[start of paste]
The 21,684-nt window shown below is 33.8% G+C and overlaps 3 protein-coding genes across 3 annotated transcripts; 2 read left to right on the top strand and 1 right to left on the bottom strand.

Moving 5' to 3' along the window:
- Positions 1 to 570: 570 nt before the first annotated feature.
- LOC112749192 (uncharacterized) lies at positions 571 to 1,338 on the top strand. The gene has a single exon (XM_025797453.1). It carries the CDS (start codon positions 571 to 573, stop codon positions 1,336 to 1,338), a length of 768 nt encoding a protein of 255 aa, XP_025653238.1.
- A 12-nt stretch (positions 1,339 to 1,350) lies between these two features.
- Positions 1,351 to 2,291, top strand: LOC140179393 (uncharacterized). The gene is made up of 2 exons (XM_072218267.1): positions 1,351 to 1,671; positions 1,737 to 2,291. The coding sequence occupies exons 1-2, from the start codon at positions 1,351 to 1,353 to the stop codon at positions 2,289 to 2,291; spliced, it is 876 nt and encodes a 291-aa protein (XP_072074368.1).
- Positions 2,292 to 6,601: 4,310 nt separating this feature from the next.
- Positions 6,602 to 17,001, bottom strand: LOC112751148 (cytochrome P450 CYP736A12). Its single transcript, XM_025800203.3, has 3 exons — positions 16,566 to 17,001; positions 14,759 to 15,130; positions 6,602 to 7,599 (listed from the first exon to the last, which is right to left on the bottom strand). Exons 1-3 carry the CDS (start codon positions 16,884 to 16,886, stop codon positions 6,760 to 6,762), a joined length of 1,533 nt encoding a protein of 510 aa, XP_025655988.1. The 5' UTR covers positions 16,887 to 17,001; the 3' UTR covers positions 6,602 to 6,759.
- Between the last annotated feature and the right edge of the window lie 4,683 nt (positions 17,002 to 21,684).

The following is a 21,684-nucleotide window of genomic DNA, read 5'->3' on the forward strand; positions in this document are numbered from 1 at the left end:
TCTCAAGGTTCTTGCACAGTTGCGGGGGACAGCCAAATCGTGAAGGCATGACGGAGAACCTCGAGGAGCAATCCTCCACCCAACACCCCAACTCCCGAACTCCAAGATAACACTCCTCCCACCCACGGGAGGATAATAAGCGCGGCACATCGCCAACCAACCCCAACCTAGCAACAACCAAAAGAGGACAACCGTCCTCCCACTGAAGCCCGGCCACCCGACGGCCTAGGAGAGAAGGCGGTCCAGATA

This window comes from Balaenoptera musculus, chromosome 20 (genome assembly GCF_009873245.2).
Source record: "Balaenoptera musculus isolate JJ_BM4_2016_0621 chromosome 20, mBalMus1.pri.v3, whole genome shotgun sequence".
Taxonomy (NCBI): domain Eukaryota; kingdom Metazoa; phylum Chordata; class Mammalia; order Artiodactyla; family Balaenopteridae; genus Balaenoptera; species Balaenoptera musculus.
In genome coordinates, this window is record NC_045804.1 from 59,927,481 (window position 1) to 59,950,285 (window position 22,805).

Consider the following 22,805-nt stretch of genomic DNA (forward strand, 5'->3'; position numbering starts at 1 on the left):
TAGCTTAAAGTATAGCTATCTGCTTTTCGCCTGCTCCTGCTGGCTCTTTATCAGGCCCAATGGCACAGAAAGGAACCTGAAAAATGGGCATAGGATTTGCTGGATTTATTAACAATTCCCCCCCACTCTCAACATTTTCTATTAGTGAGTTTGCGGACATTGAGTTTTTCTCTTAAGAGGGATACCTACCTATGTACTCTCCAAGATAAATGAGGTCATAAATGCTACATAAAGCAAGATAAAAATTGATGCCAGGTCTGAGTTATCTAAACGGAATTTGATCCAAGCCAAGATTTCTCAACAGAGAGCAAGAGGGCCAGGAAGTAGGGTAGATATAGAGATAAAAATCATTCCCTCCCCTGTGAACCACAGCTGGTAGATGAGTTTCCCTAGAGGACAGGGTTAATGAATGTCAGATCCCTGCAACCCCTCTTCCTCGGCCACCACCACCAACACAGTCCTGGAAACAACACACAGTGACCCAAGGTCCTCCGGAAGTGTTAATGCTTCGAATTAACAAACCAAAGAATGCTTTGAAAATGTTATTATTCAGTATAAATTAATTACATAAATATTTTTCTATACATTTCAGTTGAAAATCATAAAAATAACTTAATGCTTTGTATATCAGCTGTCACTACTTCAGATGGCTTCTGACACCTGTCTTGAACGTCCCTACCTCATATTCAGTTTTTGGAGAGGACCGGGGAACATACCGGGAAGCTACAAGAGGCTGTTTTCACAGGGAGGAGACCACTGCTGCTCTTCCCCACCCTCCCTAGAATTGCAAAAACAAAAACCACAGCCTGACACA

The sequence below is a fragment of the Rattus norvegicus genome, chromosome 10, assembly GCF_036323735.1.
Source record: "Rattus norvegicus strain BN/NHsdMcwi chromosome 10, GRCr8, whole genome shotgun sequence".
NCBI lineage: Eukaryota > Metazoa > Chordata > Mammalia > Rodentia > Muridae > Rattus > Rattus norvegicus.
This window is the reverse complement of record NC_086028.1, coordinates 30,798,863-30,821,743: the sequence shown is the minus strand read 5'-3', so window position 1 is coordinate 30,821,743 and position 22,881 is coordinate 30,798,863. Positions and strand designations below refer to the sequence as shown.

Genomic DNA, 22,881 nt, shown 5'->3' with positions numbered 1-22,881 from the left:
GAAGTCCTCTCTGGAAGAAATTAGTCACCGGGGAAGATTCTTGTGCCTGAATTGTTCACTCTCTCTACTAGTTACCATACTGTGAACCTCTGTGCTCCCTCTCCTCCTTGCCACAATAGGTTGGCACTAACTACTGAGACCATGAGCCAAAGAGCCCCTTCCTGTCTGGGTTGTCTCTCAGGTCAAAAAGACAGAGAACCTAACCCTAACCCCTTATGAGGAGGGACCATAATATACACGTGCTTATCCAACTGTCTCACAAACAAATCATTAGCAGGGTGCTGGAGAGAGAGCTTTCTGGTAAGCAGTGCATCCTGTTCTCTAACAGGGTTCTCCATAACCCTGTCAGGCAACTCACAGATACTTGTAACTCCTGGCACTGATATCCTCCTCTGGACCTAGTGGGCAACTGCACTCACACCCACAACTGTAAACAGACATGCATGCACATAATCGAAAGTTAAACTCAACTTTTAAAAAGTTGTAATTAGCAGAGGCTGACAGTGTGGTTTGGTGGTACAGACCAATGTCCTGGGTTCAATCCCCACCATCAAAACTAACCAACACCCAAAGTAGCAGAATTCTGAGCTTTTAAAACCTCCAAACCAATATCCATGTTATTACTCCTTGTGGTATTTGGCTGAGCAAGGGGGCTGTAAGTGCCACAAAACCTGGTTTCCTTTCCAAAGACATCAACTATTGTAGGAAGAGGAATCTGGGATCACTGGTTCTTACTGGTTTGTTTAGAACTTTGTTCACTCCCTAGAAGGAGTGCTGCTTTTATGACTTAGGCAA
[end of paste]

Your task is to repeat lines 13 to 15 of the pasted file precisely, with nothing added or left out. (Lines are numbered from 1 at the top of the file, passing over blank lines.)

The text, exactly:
Source record: "Balaenoptera musculus isolate JJ_BM4_2016_0621 chromosome 20, mBalMus1.pri.v3, whole genome shotgun sequence".
Taxonomy (NCBI): domain Eukaryota; kingdom Metazoa; phylum Chordata; class Mammalia; order Artiodactyla; family Balaenopteridae; genus Balaenoptera; species Balaenoptera musculus.
In genome coordinates, this window is record NC_045804.1 from 59,927,481 (window position 1) to 59,950,285 (window position 22,805).